In 2004, director Ang Lee’s modern Western romantic drama “Brokeback Mountain” was considered a turning point for the advancement of queer cinema into the mainstream. It was the best-received film critically of the five Best Picture nominees that year and the most nominated film at the 78th annual Academy Awards with eight total nominations. While “Brokeback Mountain” did win three Oscars – Best Director for Lee, Best Adapted Screenplay for Larry McMurtry and Diana Ossana and Best Original Score for Gustavo Santaolalla – it was highly controversial when it lost the big prize of Best Picture at the end of the evening to director Paul Haggis’ “Crash,” a crime drama about racial and social tensions in modern-day Los Angeles. It was almost instantly seen by many as one of the worst Best Picture decisions in Oscars history and critic Kenneth Turan suggested, probably rightfully so, that homophobia among Academy members had cost “Brokeback Mountain” the honor.
Much like the country in which they were formed, the Oscars have always had diversity issues – both among its winners and Academy members. In nearly 100 years, only five African American men have won Best Actor (and four of those have been in the last 25 years). Even worse, Halle Berry is the only African American Best Actress winner in the show’s 95-year history. No African American has ever won the Best Director honor with only six black directors being nominated – the first being John Singleton in 1991 for “Boyz n the Hood.” The fact that Spike Lee has only been nominated once and that wasn’t until 2018’s “BlacKkKlansman” is telling. When it comes to other minorities there haven’t been too many Oscar successes either. This year is notable for the fact that Michelle Yeoh could become the first Asian Best Actress winner for her performance in “Everything Everywhere All at Once.” If Ke Huy Quan wins Best Supporting Actor, as is heavily favored, for “Everything Everywhere All at Once” he’ll be just the second Asian actor to win that honor after Haing S. Ngor won for “The Killing Fields” in 1984. Stephanie Hsu (“Everything Everywhere All at Once”) and Hong Chau (“The Whale”) are both nominated this year for Best Supporting Actress. Either would become the third Asian woman to win the honor.
The diversity issues at the Oscars came to a head in 2015 with the #OscarsSoWhite campaign, started by activist and writer April Reign, highlighting the fact that out of 20 actors nominated that year none were people of color. The Academy took this embarrassment seriously and began corrective measures by inviting more people of color to become Academy members and thus play a role in selecting the nominees and winners. The nominees are still predominantly white (and male), but the percentages have minority nominees and winners have risen in the almost decade since #OscarsSoWhite made notice that change was necessary.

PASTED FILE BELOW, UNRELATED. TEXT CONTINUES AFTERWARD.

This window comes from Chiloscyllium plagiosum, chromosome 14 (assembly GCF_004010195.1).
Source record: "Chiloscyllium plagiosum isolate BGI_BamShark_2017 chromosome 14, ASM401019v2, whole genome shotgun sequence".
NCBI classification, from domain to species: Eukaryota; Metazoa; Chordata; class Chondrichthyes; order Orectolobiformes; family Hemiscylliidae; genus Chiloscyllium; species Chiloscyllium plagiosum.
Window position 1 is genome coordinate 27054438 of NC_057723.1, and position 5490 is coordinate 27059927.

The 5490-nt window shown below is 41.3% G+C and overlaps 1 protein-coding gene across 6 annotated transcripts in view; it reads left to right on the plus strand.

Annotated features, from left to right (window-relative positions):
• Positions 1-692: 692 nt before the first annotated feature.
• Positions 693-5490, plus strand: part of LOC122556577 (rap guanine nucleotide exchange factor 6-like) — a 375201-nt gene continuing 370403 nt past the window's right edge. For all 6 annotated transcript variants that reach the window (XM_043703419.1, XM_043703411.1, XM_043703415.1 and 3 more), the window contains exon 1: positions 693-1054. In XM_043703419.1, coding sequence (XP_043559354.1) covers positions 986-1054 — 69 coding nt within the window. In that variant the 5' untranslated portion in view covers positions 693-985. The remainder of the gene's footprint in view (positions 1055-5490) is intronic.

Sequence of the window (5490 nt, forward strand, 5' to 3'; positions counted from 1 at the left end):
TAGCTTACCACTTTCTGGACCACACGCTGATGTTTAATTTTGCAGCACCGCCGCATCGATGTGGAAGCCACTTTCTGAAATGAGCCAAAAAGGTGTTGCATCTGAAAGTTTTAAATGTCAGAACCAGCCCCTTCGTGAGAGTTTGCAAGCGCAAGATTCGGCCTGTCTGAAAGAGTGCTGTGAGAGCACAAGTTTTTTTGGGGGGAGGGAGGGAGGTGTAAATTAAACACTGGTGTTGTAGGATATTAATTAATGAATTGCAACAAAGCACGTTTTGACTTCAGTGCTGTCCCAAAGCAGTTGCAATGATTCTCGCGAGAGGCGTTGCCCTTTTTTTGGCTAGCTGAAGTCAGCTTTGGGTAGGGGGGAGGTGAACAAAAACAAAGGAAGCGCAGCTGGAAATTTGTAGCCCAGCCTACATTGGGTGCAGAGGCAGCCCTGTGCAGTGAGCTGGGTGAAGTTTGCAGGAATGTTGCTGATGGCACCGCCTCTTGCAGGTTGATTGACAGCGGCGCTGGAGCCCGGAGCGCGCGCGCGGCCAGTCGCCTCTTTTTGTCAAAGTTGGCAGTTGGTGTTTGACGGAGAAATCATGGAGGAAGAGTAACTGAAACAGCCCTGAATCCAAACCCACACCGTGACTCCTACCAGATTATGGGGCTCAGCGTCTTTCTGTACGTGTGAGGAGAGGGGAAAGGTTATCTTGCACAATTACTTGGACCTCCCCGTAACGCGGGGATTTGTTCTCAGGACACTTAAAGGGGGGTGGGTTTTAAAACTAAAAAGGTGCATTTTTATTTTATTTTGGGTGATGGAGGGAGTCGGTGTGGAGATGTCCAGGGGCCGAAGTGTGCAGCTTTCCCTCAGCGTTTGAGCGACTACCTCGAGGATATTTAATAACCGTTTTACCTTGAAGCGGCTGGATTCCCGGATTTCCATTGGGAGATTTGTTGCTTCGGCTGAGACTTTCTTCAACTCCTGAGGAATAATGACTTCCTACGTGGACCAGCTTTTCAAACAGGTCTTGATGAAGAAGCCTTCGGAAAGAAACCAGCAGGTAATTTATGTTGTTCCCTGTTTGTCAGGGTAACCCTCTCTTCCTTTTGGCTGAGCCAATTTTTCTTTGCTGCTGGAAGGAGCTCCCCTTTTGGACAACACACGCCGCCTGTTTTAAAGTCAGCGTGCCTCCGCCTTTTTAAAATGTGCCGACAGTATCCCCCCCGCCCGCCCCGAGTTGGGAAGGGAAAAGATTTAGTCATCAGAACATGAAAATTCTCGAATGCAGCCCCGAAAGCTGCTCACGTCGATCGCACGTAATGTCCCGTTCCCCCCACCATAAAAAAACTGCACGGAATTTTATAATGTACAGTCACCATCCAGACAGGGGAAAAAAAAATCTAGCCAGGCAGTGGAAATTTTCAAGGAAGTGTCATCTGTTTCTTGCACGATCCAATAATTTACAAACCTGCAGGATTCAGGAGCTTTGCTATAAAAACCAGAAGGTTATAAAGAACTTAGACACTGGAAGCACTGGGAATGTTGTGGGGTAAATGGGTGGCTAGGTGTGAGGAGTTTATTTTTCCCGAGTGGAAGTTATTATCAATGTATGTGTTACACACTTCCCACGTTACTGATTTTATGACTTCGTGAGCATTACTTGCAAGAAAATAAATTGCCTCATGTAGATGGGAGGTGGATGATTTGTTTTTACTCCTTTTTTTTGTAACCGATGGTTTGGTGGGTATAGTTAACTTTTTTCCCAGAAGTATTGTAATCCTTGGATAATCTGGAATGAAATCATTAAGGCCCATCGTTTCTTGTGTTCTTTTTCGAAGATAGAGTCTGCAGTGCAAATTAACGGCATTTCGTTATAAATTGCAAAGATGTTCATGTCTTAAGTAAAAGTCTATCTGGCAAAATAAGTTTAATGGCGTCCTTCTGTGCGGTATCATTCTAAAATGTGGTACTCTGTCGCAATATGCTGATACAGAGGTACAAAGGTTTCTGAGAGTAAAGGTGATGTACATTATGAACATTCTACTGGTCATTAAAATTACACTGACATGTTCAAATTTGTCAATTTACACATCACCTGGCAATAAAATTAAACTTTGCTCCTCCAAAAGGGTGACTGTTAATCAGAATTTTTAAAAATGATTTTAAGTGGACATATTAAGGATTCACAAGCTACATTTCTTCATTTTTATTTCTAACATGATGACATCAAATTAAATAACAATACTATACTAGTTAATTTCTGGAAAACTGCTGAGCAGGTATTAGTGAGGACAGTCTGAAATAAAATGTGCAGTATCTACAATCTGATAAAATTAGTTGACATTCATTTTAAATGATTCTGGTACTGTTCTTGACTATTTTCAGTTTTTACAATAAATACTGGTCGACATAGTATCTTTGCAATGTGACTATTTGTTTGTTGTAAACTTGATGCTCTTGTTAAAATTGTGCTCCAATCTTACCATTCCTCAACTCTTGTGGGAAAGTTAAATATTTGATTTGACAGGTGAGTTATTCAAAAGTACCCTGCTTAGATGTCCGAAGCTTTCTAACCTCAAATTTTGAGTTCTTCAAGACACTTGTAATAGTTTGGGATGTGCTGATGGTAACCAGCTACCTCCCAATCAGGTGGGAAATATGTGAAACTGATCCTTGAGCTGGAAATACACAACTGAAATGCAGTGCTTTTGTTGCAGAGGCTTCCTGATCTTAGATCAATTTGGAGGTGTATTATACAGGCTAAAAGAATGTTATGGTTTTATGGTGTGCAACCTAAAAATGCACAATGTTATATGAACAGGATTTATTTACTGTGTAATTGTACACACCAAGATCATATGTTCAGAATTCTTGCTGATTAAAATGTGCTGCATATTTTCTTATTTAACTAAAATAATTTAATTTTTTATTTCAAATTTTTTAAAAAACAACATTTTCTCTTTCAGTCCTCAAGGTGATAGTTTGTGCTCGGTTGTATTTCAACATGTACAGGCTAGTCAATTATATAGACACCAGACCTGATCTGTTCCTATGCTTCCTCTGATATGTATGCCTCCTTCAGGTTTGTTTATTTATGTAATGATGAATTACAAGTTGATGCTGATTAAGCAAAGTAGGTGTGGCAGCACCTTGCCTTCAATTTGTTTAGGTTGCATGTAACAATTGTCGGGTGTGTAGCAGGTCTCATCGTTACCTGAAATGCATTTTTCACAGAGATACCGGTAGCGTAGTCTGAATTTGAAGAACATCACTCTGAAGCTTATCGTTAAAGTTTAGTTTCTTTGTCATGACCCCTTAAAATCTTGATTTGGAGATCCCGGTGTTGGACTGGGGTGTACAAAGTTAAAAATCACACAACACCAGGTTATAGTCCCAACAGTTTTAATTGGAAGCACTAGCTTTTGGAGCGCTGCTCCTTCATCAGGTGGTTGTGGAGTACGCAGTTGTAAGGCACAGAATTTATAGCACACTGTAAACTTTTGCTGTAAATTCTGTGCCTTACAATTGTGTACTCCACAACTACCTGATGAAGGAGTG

6. Adrian Brody Kisses Halle Berry Without Consent on the Night the Academy Honors Possible Rapist
This is pretty much a two-fer that happened at the 75th annual Academy Awards on March 23, 2003. That’s the evening Hollywood heaped the biggest honor a director could win on a potential rapist fugitive and the star of his film forced himself upon presenter and reigning Best Actress winner Halle Berry. It would be almost another 15 years before the #MeToo movement would become a major story within Hollywood, but the movie industry’s biggest night in 2003 highlighted issues with sexual abuse and harassment when the Academy awarded Roman Polanski, who hadn’t set foot in America since 1978 after he fled the country following an arrest for allegedly drugging and raping a 13-year-old girl, with its Best Director honor for “The Pianist.” Polanski couldn’t accept the award in person; after all, he’d be arrested if he set foot in this country. If awarding a potential pedophilic rapist wasn’t bad enough, when Adrien Brody won the Best Actor award for “The Pianist” earlier in the evening he immediately grabbed Berry, presenting the award as the previous year’s Best Actress winner for “Monster’s Ball,” and planted a big kiss on her without any consent whatsoever.
5. Marlon Brando's Best Actor Boycott
The fact that Marlon Brando wanted to boycott his Academy Award win for Best Actor for “The Godfather” wasn’t all that shocking in itself. Just two years before George C. Scott had also refused his honor for “Patton” because he didn’t believe in competition among actors. But, what made it shocking was what Brando planned if he won the award. Brando was boycotting the event to protest Hollywood’s portrayal of Native Americans and to draw attention to the standoff at Wounded Knee, which had begun the month before. Brando sent Sacheen Littlefeather, an actress and Native American civil rights activist, to decline the award on his behalf and read a statement – a condensed version on stage and the full 739-word statement to the press afterward – while receiving a mix of applause and boos from the live audience. Much has been made about what may or may not have happened in the moments after Littlefeather left the stage, including a potential attempted assault on her by Oscar-winner John Wayne, but nothing has ever been proven. Brando’s career wasn’t affected by his protest. Littlefeather, on the other hand, said she was blackballed by the industry and received death threats over the incident. The Academy sent Littlefeather a statement of apology in June 2022 for “the abuse you endured because of this statement was unwarranted and unjustified. The emotional burden you have lived through and the cost to your own career in our industry are irreparable. For too long the courage you showed has been unacknowledged. For this, we offer both our deepest apologies and our sincere admiration.” Littlefeather died four months later at 75.